Welcome to Interchangeable Fifties Sci-Fi Theater:
Many films of the era took a serious approach to sci-fi, and tried to present the technical challenges realistically. This was our future, after all, and movies would do their part to prepare people for it!
Somehow, I don’t think that’s the case here:
Basic story: a guy has invented a rocket, controlled by something left over from another movie:
The authorities want to shut him down, but - as luck would have it! - two escaped cons manage to slip aboard the ship. “Hey, a fully-fueled, lightly-guarded rocket - let’s hide in here. No one will check.” The scientist discovers them, but decides what the hell, let’s call ‘em a crew and blast off. Two other legitimate-type people are also caught inside when the rocket departs. They’re certainly dressed for a moon shot:
The rocket, which looks nothing like the one we saw through the window, lifts off, and immediately encounters Stock Plot Device #26:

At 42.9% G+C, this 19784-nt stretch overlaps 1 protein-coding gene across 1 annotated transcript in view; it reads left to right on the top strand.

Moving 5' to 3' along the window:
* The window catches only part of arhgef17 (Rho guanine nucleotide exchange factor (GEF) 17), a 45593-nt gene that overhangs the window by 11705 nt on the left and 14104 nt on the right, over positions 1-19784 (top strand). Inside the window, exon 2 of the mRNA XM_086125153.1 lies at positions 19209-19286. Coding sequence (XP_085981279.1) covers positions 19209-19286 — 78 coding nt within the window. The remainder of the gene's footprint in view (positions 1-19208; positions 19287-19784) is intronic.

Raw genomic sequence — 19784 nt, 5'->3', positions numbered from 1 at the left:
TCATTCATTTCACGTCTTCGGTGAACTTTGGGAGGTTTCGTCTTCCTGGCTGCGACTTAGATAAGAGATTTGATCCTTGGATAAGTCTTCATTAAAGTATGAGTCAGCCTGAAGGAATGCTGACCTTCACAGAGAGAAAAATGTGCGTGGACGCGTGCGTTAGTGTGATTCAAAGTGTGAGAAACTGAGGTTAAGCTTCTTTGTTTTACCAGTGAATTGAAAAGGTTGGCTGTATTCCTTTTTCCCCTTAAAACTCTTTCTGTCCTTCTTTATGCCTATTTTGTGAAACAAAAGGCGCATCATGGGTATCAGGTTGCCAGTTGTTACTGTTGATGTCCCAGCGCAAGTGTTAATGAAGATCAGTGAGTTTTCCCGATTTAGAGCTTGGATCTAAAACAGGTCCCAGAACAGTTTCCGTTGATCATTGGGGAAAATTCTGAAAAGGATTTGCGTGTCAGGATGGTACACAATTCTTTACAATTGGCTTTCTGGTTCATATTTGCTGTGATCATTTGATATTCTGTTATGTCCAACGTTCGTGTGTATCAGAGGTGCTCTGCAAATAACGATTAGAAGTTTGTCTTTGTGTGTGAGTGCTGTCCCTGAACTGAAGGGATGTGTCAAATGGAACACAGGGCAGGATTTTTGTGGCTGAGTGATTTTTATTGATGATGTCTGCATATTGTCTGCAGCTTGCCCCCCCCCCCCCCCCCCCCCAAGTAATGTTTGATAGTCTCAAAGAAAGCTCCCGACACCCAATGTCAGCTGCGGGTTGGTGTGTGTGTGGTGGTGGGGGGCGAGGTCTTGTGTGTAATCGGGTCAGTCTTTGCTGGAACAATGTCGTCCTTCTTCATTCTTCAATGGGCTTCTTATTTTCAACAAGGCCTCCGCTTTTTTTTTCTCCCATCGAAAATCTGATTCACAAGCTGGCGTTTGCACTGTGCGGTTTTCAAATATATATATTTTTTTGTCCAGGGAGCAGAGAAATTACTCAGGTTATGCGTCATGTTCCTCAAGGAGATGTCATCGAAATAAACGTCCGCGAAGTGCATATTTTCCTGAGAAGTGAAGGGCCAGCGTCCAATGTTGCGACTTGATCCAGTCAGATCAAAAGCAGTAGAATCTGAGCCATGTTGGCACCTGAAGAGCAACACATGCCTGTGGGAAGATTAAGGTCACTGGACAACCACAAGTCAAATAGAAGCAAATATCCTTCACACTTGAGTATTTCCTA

METEORS! But they just bounce off. We soon learn that our cons consist of one Good Guy, because he’s blond . . .
. . . and one Bad Guy, who’s oily and dark and ethnic, and forces himself on the only dame in space.
But she slaps him, and then they’re on the moon . . .
Which bears a remarkable resemblance to the place from which they launched.
Right away there’s trouble: rock creatures!
They’re the best thing about the movie, but you have to wonder what sort of creature would evolve on the moon, since there’s nothing to eat. Doesn’t matter. That’s not what this is about. At all. The cast of characters finds a cave with an oxygen atmosphere, gets knocked out by gas, and wakes in another movie that’s worse than the one they were in:
A movie with. . . moon women!
Lots and lots of moon women!
Pixie moon women! (Star Trek connection: that’s Leslie Parrish, who appeared in “Who Mourns for Adonis?”) (Bonus fact: she married the author of “Jonathan Livingston Seagull.”)
Snake-headed moon-women who can bewitch Earthmen into donning robes left over from that movie they made about the opium peril in San Francisco!
Oh God it's so bad. A remake of "Cat Women of the Moon," more or less. Even the dreaded Moon Spider can't save it:
Do they escape? Does the lady end up in the lap of the other astronaut who's not a crook?
The smart lads and lasses down at Legend Films have colorized it for your entertainment. (I've been to their office, apropos of nothing.) Here you go.